“The way to understand wicked problems is that they’re unstable…It’s hard to even name what it is that you’re wrestling with, because the boundaries of the problem blur into the boundaries of other problems.” — Heather Chaplin, Journalist, author and media critic on dis/misinformation
One of the biggest challenges in understanding the mechanisms of potential youth radicalization online is that it is a wicked problem, as Heather Chaplin observes in the documentary.
The problem is both global and local. It includes historic and systemic racism, the widening disparity in wealth, government deregulation, the lack of media and digital literacy. It includes the tangled and unregulated knot of platform economics, the “attention economy,” “surveillance capitalism,” addictive design, and the algorithmic amplification of disinformation in service to platform economics. It also includes the all-too human susceptibility to conspiracy theories and polarization in the face of coordinated mining and monetizing of human behaviors and biases for profit and political manipulation. And so on.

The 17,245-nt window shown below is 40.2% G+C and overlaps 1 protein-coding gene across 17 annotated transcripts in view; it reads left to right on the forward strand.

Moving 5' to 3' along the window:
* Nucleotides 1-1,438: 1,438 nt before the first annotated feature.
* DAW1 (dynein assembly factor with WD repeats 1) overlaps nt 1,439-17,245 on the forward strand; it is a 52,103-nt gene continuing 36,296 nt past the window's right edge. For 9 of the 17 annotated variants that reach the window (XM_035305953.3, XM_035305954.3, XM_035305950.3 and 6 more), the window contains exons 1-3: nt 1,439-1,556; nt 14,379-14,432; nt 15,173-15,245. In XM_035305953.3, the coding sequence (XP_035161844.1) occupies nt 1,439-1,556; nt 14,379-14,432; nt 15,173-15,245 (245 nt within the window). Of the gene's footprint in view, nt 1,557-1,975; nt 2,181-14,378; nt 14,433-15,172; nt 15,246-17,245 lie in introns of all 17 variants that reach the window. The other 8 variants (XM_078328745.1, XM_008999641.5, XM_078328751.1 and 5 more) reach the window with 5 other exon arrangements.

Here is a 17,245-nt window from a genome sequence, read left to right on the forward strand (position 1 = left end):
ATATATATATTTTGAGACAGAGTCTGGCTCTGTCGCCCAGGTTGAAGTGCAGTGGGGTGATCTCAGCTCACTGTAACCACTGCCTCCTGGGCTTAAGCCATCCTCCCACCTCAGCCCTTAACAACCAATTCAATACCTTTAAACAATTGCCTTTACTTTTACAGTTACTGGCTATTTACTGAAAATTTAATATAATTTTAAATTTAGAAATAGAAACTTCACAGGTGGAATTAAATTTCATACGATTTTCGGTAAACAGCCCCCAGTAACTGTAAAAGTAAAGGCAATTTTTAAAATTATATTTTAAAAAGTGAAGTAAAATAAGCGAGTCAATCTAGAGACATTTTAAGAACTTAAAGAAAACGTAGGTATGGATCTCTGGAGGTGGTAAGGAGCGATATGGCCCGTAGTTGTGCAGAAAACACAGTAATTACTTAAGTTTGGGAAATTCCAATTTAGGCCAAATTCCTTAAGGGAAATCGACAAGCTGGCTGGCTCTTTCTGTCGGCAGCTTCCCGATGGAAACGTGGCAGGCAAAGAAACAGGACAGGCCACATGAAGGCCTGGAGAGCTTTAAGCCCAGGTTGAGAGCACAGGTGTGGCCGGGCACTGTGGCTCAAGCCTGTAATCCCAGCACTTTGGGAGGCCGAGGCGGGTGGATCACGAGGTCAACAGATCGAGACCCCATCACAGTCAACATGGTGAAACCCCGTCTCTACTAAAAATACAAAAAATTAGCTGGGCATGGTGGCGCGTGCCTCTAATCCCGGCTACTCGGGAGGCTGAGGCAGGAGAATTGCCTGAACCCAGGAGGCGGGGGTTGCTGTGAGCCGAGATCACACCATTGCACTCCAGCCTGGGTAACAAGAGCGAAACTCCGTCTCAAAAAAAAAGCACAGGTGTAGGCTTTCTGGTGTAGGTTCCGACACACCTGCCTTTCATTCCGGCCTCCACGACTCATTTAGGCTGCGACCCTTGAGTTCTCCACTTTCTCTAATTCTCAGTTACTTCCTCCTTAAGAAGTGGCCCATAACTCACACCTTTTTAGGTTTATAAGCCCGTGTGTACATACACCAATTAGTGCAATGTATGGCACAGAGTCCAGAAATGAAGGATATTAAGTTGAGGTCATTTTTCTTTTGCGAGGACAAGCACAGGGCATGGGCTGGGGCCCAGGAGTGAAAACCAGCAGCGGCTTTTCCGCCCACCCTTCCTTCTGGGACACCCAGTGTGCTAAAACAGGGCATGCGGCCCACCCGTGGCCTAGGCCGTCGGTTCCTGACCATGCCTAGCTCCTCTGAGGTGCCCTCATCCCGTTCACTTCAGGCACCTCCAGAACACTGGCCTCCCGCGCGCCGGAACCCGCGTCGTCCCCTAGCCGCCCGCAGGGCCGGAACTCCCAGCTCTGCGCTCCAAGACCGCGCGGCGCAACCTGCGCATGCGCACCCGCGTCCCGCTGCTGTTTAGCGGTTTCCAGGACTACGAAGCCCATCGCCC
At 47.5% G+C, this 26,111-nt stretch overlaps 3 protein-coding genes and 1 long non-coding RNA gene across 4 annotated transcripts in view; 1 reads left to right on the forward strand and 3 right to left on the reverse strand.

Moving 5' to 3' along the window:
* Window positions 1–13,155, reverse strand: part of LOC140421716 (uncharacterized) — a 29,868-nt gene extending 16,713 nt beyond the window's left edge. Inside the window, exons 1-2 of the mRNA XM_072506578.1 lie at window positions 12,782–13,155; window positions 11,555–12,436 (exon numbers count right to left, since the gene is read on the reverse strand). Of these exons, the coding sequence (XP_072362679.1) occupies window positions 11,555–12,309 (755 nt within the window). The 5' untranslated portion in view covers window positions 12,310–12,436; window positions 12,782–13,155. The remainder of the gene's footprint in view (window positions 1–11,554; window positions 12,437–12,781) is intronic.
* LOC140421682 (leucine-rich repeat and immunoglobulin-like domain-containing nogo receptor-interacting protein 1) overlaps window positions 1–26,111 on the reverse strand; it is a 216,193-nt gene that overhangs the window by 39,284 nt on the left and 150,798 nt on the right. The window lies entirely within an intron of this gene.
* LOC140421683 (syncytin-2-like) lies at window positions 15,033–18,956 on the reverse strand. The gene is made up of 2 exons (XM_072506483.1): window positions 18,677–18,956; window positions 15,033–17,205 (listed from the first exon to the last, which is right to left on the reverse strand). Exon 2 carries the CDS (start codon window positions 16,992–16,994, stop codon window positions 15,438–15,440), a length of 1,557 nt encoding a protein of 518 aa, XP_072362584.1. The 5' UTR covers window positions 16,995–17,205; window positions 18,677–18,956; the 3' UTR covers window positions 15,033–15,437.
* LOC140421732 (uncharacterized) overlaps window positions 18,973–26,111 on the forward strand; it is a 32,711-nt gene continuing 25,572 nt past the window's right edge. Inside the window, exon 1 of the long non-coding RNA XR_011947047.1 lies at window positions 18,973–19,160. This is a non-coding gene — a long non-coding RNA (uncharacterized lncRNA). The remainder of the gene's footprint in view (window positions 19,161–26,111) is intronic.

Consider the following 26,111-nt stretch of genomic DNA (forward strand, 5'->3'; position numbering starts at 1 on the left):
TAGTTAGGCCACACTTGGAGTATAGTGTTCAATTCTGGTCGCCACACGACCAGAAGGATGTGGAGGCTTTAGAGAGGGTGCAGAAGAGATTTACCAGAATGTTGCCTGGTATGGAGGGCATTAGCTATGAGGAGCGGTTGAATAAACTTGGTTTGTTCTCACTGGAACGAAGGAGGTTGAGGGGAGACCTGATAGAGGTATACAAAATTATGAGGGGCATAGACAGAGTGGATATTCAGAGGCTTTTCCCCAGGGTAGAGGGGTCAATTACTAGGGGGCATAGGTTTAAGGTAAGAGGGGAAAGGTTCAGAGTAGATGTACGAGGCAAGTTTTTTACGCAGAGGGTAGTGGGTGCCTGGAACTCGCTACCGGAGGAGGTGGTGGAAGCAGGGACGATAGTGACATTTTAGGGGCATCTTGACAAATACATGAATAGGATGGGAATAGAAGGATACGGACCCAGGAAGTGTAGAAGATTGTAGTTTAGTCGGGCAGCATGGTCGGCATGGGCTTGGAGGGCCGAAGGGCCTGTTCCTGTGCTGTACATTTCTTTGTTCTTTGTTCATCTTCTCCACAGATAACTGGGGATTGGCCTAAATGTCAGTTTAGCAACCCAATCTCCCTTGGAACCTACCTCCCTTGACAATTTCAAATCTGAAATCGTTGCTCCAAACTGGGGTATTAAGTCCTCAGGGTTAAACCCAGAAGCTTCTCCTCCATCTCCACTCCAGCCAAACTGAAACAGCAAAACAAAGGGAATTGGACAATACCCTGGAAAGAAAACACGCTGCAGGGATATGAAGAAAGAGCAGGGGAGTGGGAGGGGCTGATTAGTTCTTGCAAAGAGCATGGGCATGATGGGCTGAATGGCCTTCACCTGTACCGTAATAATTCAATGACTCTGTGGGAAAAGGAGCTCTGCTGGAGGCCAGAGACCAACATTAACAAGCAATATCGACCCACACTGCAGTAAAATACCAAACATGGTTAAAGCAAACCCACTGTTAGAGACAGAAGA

All of these and more are at play, and the documentary and related educational programming attempts to unpack this complicated problem with a focus on providing resources and solutions for affected community members and those who can help address in schools, at home and in public policy.
“The infrastructure at the rural level is broken on multiple levels…look at the wicked problems of the opioid epidemic. We are talking about the lack of jobs, so that’s an economic issue. We are talking about the lack of hospitals in the area, so access to the healthcare and healthcare system. We are talking about families, broken families, perhaps single family homes…How do you address it?” — Michelle Ferrier